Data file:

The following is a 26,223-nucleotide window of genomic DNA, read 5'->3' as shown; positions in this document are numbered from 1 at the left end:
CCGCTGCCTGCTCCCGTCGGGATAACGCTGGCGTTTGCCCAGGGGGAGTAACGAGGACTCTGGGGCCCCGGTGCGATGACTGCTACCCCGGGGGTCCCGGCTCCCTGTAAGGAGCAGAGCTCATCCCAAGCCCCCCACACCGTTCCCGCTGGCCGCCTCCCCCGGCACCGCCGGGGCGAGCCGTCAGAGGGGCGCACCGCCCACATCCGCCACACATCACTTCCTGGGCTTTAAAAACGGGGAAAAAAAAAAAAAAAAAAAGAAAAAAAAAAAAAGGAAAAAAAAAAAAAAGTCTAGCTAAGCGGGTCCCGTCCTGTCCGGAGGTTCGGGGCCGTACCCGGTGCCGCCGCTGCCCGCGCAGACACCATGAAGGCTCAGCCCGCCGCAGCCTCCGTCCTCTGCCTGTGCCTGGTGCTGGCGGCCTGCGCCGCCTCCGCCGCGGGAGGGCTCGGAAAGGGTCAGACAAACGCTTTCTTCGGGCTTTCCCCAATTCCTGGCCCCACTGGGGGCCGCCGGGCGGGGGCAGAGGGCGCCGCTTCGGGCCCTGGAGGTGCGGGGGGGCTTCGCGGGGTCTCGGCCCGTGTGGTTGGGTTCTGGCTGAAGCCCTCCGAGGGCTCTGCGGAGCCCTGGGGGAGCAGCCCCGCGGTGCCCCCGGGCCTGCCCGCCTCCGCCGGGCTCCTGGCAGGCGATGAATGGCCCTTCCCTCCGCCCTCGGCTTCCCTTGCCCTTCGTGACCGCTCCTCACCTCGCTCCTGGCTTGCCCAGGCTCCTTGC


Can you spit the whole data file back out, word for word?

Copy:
The following is a 26,223-nucleotide window of genomic DNA, read 5'->3' as shown; positions in this document are numbered from 1 at the left end:
CCGCTGCCTGCTCCCGTCGGGATAACGCTGGCGTTTGCCCAGGGGGAGTAACGAGGACTCTGGGGCCCCGGTGCGATGACTGCTACCCCGGGGGTCCCGGCTCCCTGTAAGGAGCAGAGCTCATCCCAAGCCCCCCACACCGTTCCCGCTGGCCGCCTCCCCCGGCACCGCCGGGGCGAGCCGTCAGAGGGGCGCACCGCCCACATCCGCCACACATCACTTCCTGGGCTTTAAAAACGGGGAAAAAAAAAAAAAAAAAAAGAAAAAAAAAAAAAGGAAAAAAAAAAAAAAGTCTAGCTAAGCGGGTCCCGTCCTGTCCGGAGGTTCGGGGCCGTACCCGGTGCCGCCGCTGCCCGCGCAGACACCATGAAGGCTCAGCCCGCCGCAGCCTCCGTCCTCTGCCTGTGCCTGGTGCTGGCGGCCTGCGCCGCCTCCGCCGCGGGAGGGCTCGGAAAGGGTCAGACAAACGCTTTCTTCGGGCTTTCCCCAATTCCTGGCCCCACTGGGGGCCGCCGGGCGGGGGCAGAGGGCGCCGCTTCGGGCCCTGGAGGTGCGGGGGGGCTTCGCGGGGTCTCGGCCCGTGTGGTTGGGTTCTGGCTGAAGCCCTCCGAGGGCTCTGCGGAGCCCTGGGGGAGCAGCCCCGCGGTGCCCCCGGGCCTGCCCGCCTCCGCCGGGCTCCTGGCAGGCGATGAATGGCCCTTCCCTCCGCCCTCGGCTTCCCTTGCCCTTCGTGACCGCTCCTCACCTCGCTCCTGGCTTGCCCAGGCTCCTTGC